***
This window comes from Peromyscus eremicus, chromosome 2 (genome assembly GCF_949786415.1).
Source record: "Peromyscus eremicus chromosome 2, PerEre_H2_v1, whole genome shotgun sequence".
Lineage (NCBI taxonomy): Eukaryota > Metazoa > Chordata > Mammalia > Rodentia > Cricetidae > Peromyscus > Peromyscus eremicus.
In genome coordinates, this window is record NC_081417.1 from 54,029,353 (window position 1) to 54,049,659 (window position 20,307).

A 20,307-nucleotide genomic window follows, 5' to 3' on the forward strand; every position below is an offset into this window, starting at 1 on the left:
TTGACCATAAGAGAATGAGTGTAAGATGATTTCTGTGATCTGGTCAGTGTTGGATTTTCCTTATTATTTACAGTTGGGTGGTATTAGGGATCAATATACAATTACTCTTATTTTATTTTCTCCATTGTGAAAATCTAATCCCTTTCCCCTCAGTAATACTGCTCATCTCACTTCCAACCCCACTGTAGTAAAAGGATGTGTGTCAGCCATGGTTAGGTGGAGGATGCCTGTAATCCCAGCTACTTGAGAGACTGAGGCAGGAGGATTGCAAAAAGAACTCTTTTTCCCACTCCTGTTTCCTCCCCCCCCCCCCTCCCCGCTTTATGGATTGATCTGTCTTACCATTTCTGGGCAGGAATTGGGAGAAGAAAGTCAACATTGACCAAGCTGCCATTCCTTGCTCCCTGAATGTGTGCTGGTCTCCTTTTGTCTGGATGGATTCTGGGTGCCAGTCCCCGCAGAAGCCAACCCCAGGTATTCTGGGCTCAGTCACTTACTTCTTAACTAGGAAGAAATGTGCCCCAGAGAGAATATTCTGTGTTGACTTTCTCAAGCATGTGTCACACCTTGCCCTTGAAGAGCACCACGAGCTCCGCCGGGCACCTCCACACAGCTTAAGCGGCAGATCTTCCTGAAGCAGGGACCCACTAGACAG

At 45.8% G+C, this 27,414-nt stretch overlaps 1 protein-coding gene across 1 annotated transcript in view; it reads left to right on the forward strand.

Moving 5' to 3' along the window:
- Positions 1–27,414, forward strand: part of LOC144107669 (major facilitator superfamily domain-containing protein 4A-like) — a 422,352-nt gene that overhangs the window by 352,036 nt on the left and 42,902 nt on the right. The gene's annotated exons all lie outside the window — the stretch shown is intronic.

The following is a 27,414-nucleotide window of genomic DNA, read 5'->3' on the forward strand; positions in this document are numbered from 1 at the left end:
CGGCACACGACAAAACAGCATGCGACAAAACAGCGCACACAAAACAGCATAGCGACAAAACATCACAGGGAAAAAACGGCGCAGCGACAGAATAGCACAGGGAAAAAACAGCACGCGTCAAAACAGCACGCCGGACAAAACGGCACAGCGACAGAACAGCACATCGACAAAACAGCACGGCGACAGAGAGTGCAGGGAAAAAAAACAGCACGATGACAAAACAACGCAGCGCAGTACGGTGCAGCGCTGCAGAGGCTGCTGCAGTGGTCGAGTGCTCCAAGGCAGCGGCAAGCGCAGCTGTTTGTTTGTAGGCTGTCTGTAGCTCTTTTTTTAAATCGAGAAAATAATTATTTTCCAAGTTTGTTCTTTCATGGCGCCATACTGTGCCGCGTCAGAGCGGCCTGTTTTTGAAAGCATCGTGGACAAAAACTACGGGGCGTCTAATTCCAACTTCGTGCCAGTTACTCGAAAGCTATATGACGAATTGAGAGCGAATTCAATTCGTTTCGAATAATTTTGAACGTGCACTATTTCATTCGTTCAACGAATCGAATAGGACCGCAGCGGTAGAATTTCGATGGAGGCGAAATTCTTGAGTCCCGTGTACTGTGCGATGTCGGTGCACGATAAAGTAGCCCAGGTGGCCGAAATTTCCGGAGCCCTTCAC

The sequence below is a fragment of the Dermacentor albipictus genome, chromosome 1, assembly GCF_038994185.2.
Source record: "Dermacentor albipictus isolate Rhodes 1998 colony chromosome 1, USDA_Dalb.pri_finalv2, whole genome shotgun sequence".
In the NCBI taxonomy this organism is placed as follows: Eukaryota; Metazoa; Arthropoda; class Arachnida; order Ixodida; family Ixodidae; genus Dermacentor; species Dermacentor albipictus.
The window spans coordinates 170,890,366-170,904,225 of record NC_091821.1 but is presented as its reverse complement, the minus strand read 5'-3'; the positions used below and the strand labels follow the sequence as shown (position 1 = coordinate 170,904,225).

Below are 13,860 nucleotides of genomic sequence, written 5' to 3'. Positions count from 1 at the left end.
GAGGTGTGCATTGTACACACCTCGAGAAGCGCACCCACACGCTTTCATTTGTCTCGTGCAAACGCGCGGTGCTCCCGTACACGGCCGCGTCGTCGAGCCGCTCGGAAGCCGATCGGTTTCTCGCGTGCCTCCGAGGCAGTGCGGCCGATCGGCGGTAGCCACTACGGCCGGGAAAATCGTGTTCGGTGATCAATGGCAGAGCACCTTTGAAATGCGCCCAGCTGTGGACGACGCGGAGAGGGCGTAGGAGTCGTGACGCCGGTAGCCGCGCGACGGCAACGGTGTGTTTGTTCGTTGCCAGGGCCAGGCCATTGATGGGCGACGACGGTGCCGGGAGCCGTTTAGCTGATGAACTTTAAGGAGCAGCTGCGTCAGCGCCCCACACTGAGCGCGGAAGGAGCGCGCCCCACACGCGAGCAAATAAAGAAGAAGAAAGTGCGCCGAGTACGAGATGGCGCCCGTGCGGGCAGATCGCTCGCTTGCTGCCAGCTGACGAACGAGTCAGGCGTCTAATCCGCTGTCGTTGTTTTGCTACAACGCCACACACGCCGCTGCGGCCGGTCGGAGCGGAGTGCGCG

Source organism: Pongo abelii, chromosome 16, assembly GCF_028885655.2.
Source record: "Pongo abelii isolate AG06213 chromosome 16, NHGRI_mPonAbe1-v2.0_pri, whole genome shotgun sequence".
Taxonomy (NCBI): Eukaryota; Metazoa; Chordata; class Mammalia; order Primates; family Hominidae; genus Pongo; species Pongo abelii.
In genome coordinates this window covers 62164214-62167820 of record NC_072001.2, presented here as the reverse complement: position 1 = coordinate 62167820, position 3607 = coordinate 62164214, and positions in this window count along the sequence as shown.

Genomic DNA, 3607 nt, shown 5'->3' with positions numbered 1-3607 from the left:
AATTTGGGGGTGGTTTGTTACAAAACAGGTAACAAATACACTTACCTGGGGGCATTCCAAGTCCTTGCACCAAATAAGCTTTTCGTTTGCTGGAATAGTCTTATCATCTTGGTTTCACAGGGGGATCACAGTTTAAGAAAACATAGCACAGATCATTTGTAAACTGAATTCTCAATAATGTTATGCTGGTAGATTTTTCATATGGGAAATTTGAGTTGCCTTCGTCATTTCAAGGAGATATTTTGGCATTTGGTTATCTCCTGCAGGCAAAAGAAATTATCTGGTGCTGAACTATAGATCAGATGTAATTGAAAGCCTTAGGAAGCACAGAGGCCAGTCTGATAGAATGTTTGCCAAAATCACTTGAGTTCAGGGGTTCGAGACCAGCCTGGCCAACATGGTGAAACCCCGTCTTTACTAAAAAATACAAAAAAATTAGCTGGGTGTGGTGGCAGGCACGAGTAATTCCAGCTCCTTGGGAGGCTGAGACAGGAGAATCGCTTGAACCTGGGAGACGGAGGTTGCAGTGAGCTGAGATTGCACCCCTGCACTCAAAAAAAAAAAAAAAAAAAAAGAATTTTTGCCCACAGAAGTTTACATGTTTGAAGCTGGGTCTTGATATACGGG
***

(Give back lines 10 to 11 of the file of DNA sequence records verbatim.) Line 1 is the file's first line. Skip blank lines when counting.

The following is a 27,414-nucleotide window of genomic DNA, read 5'->3' on the forward strand; positions in this document are numbered from 1 at the left end:
CGGCACACGACAAAACAGCATGCGACAAAACAGCGCACACAAAACAGCATAGCGACAAAACATCACAGGGAAAAAACGGCGCAGCGACAGAATAGCACAGGGAAAAAACAGCACGCGTCAAAACAGCACGCCGGACAAAACGGCACAGCGACAGAACAGCACATCGACAAAACAGCACGGCGACAGAGAGTGCAGGGAAAAAAAACAGCACGATGACAAAACAACGCAGCGCAGTACGGTGCAGCGCTGCAGAGGCTGCTGCAGTGGTCGAGTGCTCCAAGGCAGCGGCAAGCGCAGCTGTTTGTTTGTAGGCTGTCTGTAGCTCTTTTTTTAAATCGAGAAAATAATTATTTTCCAAGTTTGTTCTTTCATGGCGCCATACTGTGCCGCGTCAGAGCGGCCTGTTTTTGAAAGCATCGTGGACAAAAACTACGGGGCGTCTAATTCCAACTTCGTGCCAGTTACTCGAAAGCTATATGACGAATTGAGAGCGAATTCAATTCGTTTCGAATAATTTTGAACGTGCACTATTTCATTCGTTCAACGAATCGAATAGGACCGCAGCGGTAGAATTTCGATGGAGGCGAAATTCTTGAGTCCCGTGTACTGTGCGATGTCGGTGCACGATAAAGTAGCCCAGGTGGCCGAAATTTCCGGAGCCCTTCAC